brindisi, italy: don’t bother

The short story is that Brindisi sucks.

But it seems unfair to just leave it at that. Here’s a quick look at Brindisi, Italy and what I enjoyed and what I didn’t enjoy.

Brindisi is an industrial port. Due to its location on the Adriatic Sea, it’s a major trading port between Italy, Greece and the Middle East. Its leading industries are energy and chemical production and agriculture. If you’ve been following along, then you know that my fiance John and I have been on a 10-day cruise through the Adriatic. When we disembarked the ship, the walk into town was not picturesque. Once we got into town, the streets were slightly more appealing but nothing you’d tell friends and family back home about. Let’s put it this way: There wasn’t a whole lot of Instagram-ing going on, if you know what I mean. There’s lots of shopping on the main drag but again, nothing to get too excited about. In short: Brindisi didn’t seem to offer visitors all the charm we’ve come to expect from Italy. And since this is my first trip to Italy (I started in Venice a few days ago), and I’m full of high expectations, it sorely disappointed.

Streets and buildings like this did nothing to appeal to my senses. Italy? Is that you?

But turn a corner and you encounter this scene. Love the colours, the architecture and the typically Italian Juliet balconies.

Despite the fact that I found this town lacking in the looks department, you can usually count on Italy for good food. John and I broke down and sampled an Italian pastry for breakfast. This sugar-covered, white-chocolate stuffed doughnut was OMG-good. I think it was a diet doughnut, too, thank goodness.

There are a lot of churches in this small town but the one really worth seeing is the Brindisi Cathedral. The duomo was originally erected during the 11th and 12th centuries but what visitors see today is an 18th century reconstruction; an earthquake in 1743 destroyed the original church that stood here.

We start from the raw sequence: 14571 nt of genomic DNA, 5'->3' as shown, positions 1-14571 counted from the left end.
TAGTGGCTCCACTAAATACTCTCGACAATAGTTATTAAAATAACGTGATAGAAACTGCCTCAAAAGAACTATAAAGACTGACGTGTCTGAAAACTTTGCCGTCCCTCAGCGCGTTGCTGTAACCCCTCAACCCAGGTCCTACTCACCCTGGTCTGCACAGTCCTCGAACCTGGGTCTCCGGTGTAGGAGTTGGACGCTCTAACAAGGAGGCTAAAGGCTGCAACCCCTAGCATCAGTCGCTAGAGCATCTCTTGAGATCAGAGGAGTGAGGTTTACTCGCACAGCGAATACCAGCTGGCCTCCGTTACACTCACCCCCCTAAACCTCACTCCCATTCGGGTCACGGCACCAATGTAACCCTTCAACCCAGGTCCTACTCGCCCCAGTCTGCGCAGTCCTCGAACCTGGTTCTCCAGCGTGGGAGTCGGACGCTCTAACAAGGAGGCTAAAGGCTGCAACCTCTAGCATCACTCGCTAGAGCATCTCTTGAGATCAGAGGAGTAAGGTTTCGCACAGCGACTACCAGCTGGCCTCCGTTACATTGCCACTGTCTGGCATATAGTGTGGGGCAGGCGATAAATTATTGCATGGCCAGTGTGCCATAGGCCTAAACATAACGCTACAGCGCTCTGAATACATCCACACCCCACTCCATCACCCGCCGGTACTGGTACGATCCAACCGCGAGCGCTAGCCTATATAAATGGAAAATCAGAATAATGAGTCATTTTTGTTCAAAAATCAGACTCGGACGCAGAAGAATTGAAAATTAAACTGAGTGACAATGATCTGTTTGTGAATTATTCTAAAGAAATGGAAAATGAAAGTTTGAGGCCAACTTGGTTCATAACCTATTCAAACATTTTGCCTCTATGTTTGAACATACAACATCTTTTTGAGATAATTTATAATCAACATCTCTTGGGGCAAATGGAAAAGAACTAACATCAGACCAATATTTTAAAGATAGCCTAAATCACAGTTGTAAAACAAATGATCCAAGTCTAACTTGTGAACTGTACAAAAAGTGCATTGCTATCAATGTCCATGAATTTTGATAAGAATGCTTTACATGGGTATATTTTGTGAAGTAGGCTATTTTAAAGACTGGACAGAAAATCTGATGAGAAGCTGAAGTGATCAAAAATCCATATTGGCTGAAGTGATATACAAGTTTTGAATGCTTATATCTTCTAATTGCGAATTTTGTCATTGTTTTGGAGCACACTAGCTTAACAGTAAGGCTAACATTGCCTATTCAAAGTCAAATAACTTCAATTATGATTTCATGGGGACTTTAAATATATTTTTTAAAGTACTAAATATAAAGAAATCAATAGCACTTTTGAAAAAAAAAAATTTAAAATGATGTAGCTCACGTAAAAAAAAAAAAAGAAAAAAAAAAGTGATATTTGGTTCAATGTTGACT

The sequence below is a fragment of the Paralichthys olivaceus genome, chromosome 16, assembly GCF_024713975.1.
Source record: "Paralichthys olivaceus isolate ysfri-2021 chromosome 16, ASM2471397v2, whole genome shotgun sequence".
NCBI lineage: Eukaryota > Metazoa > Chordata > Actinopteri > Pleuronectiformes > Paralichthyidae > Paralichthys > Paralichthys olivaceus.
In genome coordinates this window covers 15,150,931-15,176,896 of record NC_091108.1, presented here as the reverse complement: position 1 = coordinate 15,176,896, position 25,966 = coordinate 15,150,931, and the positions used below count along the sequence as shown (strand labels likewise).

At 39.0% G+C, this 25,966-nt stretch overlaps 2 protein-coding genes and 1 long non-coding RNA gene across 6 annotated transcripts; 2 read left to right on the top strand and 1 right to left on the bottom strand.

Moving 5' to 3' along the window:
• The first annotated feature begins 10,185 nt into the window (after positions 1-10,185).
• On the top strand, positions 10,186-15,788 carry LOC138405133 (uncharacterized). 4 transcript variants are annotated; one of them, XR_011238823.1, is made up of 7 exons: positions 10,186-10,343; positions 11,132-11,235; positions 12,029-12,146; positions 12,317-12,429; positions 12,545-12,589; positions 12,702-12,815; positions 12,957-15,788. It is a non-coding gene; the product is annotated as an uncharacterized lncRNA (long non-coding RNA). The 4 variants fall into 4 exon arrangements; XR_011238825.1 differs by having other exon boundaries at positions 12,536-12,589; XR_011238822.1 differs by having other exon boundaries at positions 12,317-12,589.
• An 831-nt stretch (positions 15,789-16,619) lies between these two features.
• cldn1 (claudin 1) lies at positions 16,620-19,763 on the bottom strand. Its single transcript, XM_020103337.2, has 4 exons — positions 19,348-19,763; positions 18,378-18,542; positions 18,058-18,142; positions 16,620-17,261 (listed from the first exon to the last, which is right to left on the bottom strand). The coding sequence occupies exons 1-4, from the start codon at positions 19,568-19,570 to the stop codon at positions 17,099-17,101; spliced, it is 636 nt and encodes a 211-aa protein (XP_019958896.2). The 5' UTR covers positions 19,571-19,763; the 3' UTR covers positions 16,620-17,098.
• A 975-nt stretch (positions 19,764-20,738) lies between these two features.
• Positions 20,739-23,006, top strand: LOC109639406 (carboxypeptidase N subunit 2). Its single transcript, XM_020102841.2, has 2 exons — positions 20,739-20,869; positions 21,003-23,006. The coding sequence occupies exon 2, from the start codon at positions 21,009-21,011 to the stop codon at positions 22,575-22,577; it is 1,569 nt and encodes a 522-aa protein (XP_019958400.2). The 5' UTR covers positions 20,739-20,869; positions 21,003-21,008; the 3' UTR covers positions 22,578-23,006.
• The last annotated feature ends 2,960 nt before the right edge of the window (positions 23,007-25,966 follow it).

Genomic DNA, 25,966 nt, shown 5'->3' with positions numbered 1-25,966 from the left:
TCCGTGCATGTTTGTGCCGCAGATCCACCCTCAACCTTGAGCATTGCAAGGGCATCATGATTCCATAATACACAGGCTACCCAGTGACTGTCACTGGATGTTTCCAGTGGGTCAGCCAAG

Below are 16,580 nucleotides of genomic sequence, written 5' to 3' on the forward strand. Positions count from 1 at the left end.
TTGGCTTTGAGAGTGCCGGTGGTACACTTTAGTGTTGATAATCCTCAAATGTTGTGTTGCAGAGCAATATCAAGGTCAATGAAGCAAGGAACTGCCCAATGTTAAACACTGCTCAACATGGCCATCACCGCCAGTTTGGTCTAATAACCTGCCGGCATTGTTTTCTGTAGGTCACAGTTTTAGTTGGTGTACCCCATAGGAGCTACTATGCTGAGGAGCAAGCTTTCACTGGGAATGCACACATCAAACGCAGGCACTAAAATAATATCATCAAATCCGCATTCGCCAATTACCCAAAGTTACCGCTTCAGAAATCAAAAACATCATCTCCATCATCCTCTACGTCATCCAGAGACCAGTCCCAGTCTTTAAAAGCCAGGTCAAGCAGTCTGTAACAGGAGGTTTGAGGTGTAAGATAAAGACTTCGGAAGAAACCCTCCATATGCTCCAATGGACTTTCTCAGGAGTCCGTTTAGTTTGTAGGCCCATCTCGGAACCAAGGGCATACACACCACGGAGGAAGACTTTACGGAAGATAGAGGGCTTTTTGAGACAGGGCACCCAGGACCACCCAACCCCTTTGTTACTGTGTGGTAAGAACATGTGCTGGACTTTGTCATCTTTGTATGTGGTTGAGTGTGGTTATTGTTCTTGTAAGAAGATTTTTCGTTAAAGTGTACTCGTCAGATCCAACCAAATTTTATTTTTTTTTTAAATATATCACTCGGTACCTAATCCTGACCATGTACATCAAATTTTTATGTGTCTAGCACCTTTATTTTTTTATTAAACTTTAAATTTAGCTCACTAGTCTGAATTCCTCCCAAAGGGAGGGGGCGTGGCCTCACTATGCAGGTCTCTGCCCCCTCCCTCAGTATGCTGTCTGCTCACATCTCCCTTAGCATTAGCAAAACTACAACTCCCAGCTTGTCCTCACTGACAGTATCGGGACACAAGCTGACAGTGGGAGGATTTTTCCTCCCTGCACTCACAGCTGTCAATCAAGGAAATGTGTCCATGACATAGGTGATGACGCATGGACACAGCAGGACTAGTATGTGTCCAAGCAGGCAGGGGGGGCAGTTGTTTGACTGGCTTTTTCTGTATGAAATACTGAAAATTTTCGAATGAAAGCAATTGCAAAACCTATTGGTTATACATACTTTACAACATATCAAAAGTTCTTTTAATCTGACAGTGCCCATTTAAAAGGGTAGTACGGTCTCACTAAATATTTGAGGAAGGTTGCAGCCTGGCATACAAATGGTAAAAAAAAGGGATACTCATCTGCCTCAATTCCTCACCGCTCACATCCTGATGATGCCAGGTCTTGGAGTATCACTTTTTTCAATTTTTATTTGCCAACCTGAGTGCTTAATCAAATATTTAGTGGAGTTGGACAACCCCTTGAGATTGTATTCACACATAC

The old, somewhat dilapidated exterior belies the beauty that lies within the walls of the Brindisi Cathedral. Inside you’ll find soothing colours and soaring ceilings.

John was in need of a haircut and decided to visit an Italian barber for a trim. In a town with little else for tourists to do, it’s great to try and live like a local. The owners of this barbershop were wonderful and friendly and as we communicated in a comical exchange of broken English and broken Italian, this became the highlight of our day in Brindisi.

And last but not least, we had to try some real Italian food. Alas, the spaghetti pomodoro at a restaurant near the port was not quite as delizioso as we had hoped.

All in all, Brindisi failed to impress. What is it that makes some cities great and others disappointing? In this case, I would say that the town of Brindisi just wasn’t beautiful and it didn’t stir my soul. And maybe that’s okay … you need to know the ordinary in order to appreciate the extraordinary. I can’t wait to return to Italy but needless to say, Brindisi is one stop I won’t be making again.

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